Rapid change is engulfing health care across the United States, but the strategic responses of organizations to these changes are sharply divided. In the shift that has been broadly shorthanded “from volume to value,” many organizations across the country are deeply engaged in moving toward “value” by building new partnerships, affiliations, capacities and economic structures, striving to bring better health and health care to more people for less money.
At the same time, some organizations are using the chaos and fluidity of the moment to double down on the old way, aggressively seeking greater volume reimbursed at higher rates. For now, within their regions, some of these organizations appear to be “winning” at the game, building greater market share and margin and increasing their budgets. But is this in fact the wisest strategy to follow in the long run, not only for their institutions but for the good of their missions and the people they serve?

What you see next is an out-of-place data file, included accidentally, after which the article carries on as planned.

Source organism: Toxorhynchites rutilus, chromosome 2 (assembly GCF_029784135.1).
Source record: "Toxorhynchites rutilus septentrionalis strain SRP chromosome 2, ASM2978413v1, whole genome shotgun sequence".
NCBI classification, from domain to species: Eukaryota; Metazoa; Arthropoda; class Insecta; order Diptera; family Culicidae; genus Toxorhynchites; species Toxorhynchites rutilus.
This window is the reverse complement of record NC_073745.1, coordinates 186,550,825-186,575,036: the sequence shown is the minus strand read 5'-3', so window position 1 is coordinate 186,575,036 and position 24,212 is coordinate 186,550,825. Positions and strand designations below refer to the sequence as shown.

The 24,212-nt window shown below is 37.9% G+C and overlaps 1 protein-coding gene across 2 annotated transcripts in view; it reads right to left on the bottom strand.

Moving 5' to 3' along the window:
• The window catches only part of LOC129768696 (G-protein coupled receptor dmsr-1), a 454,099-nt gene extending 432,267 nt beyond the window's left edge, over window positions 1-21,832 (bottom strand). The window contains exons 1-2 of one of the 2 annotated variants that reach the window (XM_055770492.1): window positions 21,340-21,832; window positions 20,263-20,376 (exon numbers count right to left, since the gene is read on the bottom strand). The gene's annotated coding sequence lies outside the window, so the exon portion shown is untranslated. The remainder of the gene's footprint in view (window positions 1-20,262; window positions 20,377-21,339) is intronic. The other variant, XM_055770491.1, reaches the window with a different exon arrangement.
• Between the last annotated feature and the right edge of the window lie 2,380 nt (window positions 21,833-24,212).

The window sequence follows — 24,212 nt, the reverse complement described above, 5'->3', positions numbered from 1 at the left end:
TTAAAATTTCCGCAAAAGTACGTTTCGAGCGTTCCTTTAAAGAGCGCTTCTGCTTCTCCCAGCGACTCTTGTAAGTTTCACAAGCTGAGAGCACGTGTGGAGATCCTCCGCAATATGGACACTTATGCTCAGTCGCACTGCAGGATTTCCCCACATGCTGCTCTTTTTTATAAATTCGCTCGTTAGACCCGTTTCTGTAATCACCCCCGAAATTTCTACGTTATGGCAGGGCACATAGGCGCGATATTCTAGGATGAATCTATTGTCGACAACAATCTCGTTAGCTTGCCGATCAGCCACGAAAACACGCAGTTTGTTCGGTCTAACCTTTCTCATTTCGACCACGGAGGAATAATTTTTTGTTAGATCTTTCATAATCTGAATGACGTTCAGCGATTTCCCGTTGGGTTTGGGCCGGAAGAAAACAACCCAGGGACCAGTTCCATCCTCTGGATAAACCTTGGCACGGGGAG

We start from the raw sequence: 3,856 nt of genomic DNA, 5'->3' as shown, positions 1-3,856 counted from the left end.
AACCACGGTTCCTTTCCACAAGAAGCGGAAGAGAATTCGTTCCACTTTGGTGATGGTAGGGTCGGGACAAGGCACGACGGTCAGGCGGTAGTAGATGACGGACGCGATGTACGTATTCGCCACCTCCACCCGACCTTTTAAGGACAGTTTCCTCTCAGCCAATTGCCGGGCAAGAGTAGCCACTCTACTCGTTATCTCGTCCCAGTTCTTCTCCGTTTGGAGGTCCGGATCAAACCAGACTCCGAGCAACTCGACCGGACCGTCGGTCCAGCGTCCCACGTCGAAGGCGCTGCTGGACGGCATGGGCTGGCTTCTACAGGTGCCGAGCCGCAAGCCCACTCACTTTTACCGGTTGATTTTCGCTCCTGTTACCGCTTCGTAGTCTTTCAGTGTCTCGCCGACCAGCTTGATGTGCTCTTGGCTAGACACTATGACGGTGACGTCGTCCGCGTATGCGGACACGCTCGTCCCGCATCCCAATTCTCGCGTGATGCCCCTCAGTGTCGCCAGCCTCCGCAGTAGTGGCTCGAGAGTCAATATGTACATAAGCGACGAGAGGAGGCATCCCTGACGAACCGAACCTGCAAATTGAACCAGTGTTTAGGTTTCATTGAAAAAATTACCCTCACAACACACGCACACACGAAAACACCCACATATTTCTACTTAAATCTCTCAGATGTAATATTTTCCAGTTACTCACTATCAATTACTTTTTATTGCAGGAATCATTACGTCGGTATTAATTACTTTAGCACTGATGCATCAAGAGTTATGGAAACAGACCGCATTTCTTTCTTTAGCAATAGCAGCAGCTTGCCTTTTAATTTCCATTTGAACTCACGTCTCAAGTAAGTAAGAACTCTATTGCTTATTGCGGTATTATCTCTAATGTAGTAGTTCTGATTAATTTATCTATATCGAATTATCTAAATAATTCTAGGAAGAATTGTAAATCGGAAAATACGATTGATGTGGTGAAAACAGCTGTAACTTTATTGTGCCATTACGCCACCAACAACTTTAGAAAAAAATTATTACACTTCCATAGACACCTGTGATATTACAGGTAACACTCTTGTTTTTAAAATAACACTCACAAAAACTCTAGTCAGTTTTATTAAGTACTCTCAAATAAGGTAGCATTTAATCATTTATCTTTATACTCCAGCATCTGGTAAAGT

Moving toward Value
Virtually all serious attempts to answer the question, “Why do we pay so much more for health care in the United States?” have pointed to the competition for reimbursements under a commodified, insurance-supported fee-for-service system. If what you pay for is items off of a list, what you will get is lots of items, especially the more profitable ones. That’s how we end up with a system in which waste (stuff we could simply do without) is pegged by repeated studies at one-third or higher.